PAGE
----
Amid the enthusiasm at the 10th Midwest Agudah Convention, the absence of Harav Avrohom Chaim Levin, zt”l, Rosh Yeshivah, Yeshivas Telshe-Chicago, left a gap that was mentioned at each major session.
For decades, the Rosh Yeshivah was one of the most influential forces in building Torah in Chicago and many other communities in the region and, perhaps, the most central in planning and developing the role of Agudath Israel in the Midwest. The poignancy of his sheloshim coinciding with an event that is largely a celebration of those two accomplishments was inescapable.
On Motzoei Shabbos, the first half of the keynote session was dedicated to the memory of this unique Gadol baTorah as a brief tribute to his greatness and the breadth of his accomplishments.
Adapting the words of the Brisker Rav following the passing of the Chazon Ish, Harav Elya Brudny, shlita, Rosh Yeshivah, Yeshivas Mir-Brooklyn, opened his remarks noting the scale of the loss.
“Until a month ago, there was a Chicago, a Midwest, an olam haTorah with Rav Avrohom Chaim Levin, and now it’s a Chicago, a Midwest, and an olam haTorah without Rav Avrohom Chaim Levin,” he said.
The somber and inspiring session was opened by Mr. Yisroel Gluck, Chicago askan and philanthropist who focused largely on the Rosh Yeshivah’s great dedication to the Agudah, particularly in his early days in the city.
Explaining that his decision to establish an office for the organization in Chicago’s community in the early 1960s was a move that he did at some level of risk, he noted that “it would have been much easier for him to leave his membership card in Cleveland.”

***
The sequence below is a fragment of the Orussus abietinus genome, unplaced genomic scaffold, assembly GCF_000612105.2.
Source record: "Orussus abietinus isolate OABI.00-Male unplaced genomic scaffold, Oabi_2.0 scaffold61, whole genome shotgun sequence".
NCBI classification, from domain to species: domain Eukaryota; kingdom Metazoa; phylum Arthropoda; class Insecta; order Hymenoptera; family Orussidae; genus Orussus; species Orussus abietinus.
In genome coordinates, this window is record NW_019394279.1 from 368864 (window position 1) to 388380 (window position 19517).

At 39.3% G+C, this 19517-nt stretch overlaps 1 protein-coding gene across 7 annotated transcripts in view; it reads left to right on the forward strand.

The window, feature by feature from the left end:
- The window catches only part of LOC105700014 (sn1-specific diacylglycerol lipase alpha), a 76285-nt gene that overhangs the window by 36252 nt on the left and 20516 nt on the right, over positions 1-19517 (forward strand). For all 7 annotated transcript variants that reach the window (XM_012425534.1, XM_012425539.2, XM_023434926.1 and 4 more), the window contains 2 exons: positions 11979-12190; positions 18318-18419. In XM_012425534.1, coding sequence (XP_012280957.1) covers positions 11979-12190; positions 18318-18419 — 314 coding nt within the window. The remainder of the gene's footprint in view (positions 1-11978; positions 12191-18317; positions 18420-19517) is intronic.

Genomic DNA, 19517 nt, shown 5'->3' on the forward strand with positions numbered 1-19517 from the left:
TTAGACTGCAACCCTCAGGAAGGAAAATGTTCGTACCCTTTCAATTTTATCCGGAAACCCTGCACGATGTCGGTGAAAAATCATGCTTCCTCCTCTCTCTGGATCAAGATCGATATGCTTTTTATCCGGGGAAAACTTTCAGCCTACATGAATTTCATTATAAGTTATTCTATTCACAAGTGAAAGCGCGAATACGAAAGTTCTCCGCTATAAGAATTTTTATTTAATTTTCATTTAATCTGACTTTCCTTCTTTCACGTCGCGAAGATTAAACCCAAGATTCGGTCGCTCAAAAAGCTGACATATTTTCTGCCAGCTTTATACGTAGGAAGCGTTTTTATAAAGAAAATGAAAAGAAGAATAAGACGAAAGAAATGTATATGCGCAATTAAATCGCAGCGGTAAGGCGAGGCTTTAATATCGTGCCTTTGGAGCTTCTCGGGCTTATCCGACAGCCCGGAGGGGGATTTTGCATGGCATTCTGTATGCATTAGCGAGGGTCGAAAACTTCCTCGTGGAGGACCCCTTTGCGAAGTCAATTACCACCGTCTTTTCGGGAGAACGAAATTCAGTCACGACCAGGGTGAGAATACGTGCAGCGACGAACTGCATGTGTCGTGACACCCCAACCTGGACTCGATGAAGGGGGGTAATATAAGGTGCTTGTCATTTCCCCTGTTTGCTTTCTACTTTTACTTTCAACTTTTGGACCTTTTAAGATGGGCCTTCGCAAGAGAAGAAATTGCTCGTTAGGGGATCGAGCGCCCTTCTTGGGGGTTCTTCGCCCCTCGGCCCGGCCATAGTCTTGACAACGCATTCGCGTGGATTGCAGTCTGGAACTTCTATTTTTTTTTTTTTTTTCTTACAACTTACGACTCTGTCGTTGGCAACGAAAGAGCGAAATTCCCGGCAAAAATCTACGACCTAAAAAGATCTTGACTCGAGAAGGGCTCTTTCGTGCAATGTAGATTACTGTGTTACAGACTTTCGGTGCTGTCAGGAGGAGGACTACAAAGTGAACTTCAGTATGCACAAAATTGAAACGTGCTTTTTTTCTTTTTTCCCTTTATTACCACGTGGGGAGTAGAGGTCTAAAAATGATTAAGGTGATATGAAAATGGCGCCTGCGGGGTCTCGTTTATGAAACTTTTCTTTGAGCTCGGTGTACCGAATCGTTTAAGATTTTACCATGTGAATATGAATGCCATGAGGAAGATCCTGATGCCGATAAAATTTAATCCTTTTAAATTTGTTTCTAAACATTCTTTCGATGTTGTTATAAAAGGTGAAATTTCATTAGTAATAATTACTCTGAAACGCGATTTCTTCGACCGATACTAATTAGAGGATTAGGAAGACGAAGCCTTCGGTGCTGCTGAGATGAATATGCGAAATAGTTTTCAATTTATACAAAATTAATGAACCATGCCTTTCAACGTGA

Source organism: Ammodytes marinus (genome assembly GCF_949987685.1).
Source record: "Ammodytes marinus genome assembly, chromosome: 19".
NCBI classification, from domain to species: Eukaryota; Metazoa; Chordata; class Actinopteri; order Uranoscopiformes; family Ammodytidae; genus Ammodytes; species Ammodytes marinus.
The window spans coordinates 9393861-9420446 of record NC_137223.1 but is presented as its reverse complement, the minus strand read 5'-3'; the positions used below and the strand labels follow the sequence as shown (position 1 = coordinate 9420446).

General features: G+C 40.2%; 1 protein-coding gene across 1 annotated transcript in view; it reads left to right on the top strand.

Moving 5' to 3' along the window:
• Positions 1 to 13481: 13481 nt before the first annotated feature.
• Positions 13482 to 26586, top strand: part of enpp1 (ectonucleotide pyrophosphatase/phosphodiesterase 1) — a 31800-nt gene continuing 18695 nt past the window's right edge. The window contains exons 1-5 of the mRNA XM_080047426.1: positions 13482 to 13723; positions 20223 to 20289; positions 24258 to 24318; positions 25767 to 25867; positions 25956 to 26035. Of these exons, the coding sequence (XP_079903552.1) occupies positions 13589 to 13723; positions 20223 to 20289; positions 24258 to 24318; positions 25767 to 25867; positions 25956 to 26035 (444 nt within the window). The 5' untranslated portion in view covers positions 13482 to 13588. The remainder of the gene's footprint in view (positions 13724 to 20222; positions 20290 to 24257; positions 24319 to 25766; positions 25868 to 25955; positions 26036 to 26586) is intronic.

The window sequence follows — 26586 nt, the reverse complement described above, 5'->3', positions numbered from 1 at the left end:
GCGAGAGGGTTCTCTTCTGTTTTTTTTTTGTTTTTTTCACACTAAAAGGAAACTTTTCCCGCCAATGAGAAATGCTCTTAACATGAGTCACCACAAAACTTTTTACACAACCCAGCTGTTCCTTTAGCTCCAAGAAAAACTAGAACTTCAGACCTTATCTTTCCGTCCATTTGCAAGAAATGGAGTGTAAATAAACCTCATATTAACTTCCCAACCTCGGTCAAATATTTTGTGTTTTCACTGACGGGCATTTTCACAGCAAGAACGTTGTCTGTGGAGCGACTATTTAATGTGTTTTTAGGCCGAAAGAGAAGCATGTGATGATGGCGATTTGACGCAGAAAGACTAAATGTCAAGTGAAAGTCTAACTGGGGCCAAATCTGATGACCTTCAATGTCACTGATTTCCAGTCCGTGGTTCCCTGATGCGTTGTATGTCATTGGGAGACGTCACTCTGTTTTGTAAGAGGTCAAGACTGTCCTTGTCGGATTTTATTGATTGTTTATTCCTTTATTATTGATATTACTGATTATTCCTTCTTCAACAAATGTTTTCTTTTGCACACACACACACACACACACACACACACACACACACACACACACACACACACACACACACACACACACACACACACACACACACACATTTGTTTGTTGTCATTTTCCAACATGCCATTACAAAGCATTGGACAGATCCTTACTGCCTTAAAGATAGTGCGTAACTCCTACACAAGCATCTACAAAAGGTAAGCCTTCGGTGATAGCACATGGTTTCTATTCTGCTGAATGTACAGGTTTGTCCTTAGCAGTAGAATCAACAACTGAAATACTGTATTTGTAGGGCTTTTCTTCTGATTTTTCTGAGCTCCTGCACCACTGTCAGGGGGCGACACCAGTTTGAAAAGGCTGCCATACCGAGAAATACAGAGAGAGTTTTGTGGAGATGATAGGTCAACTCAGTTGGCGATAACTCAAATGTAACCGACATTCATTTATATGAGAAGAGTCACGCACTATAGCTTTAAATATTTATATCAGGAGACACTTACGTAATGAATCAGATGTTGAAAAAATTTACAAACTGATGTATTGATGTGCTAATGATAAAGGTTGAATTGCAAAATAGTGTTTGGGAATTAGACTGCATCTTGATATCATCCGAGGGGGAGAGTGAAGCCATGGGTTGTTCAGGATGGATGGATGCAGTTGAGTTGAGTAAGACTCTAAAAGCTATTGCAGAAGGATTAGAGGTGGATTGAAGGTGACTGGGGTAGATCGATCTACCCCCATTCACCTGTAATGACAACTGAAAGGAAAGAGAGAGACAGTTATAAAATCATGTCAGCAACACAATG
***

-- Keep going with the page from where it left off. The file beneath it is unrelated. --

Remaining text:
It was a reference to the Wickliffe campus of the Telshe Yeshivah, where Rav Levin first became involved in Agudah at the behest of his Rebbi, Harav Eliyahu Meir Bloch, zt”l.
A video presentation featured several clips of the Rosh Yeshivah speaking at Agudah events over the years. One showed him relating the oft-repeated story of his entry into the organization’s work.
“I told him [Rav Eliyahu Meir] that when I get involved in something, I do so with my whole heart and soul, and it will definitely lead to bitul Torah. He told me to do it; ‘I’ll tell you when to stop,’ but he never told me to stop,” said Rav Levin.
Rav Brudny spoke of the Rosh Yeshivah’s constant striving for higher levels in avodas Hashem, noting that, despite being steeped in the mesorah of Telshe, the three weeks that he spent together with his grandfather through marriage, Harav Yechezkel Levenstein, zt”l, left a lifelong impression on him.
“He worked dargah [level] after dargah, he worked and worked,” he said. Rav Brudny said that although we cannot understand how Rav Levin balanced different influences and carried on his own avodah, it should still inspire us to “find our own way to sheleimus.”
Harav Shmuel Yehudah Levin, a son of the late Rosh Yeshivah, and himself a Rosh Yeshivah in Telshe Chicago, spoke emotionally, noting the difficulty in seeing and hearing a recording of his father so briefly after his petirah.
Rav Levin emphasized that all of his father’s efforts and accomplishments in klal matters were not something separate from his gadlus in Torah, but rather something that flowed directly from it.
“His gadlus was his pashtus,” he said. “My father’s life was a life of kvod Shamayim. He was not only mechanech us, the mishpachah with that; he was mechanech talmidim and a city to be able to increase kvod Shamayim in the whole world.”